The Reds placed prized left-hander Aroldis Chapman on the 15-day disabled list last week with shoulder inflammation and, probably more to the point, a worsening control problem.
Chapman took a week off from throwing before beginning a minor league rehab assignment on Tuesday evening at Triple-A Louisville. He allowed no hits and needed just eight pitches to get through that one-inning outing. Unfortunately, things went a little differently on Thursday night in his second try.
According to the Louisville Bats’ official Twitter feed, Chapman allowed five hits and three runs in just two innings of relief work against the Yankees’ Triple-A affiliate. He struck out five and touched 102 MPH at one point with his legendary fastball, but the Cuban-born fireballer obviously wasn’t fooling too many batters.
The Reds might simply be pleased that he’s been showing better command since his demotion — or disabling, whatever you want to call it. The best case scenario has him returning to form by the end of June.
While newly-acquired talent Danny Espinosa was off collecting hits for the Blue Jays against the Orioles, Marcus Stroman led a youth-filled roster against the Canadian Junior National Team in a split-squad game on Saturday. In the eighth inning, 17-year-old Canadian pitcher Braden Halladay took the mound to honor his late father’s memory against his former team.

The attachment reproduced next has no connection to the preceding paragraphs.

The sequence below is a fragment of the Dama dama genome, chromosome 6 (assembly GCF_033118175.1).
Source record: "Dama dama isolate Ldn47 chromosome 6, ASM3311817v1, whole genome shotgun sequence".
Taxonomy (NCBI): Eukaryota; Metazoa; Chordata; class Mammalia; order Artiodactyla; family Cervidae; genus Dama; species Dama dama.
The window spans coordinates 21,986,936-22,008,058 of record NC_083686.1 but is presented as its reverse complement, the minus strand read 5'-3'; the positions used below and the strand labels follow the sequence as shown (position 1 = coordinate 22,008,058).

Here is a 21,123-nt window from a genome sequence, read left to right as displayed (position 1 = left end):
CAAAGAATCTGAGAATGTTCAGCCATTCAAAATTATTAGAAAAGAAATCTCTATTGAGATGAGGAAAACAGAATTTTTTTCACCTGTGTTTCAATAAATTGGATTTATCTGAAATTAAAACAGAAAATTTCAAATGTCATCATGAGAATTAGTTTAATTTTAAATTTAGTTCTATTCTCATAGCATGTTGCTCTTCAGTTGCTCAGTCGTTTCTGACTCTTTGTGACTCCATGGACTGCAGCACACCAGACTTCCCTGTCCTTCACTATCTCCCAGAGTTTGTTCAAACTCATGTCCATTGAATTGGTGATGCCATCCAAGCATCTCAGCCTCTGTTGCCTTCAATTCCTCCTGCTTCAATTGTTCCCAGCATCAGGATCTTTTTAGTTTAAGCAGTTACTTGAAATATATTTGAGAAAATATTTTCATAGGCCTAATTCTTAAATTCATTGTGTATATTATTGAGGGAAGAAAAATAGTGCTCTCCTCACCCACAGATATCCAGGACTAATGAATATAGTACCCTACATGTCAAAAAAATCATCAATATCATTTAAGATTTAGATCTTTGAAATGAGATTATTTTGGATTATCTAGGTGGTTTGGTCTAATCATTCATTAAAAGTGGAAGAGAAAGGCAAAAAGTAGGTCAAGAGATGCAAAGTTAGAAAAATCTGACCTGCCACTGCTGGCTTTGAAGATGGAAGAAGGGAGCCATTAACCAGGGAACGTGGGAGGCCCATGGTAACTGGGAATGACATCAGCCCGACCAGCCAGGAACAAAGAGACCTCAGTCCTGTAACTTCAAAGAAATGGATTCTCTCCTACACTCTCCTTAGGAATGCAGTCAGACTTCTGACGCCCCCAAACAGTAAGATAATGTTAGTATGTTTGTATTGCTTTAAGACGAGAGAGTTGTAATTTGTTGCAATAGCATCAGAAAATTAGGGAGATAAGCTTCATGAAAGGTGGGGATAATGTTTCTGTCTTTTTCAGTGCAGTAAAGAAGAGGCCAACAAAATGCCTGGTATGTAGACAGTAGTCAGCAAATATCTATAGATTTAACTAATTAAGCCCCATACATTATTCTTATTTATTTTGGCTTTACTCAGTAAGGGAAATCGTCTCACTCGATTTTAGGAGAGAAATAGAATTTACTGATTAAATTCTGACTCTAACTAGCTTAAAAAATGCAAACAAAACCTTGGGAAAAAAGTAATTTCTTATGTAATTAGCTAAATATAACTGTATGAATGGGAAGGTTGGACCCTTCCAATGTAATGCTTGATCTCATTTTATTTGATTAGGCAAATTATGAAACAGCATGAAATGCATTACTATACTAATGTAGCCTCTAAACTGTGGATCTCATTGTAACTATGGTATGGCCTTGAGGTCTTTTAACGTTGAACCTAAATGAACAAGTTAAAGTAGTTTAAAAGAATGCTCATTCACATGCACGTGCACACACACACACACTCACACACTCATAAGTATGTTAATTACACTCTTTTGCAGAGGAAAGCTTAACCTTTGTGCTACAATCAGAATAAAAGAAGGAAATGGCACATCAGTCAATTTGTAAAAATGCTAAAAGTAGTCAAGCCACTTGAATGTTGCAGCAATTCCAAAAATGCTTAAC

Halladay accomplished just that, wielding a fastball that topped out in the low-80s and setting down a perfect 1-2-3 inning against the top of the lineup. No one batter saw more than a single pitch from the right-hander: Mc Gregory Contreras and Mattingly Romanin flew out to the outfield corners and Bo Bichette laid down a ground ball for an easy third out.
MLB.com’s Gregor Chisholm has a fantastic profile of the high school junior, including his approach to the game and his attempt to do Roy Halladay proud while carving out his own path to the majors. “From a pitching standpoint, it was everything I could have asked for and more,” Halladay told reporters. “Especially now, every time I make mistakes, I still hear him drilling me about them in my head, just because he’s done it so many times before. From a mind-set standpoint, I don’t think with any bias that I could have had a better teacher.”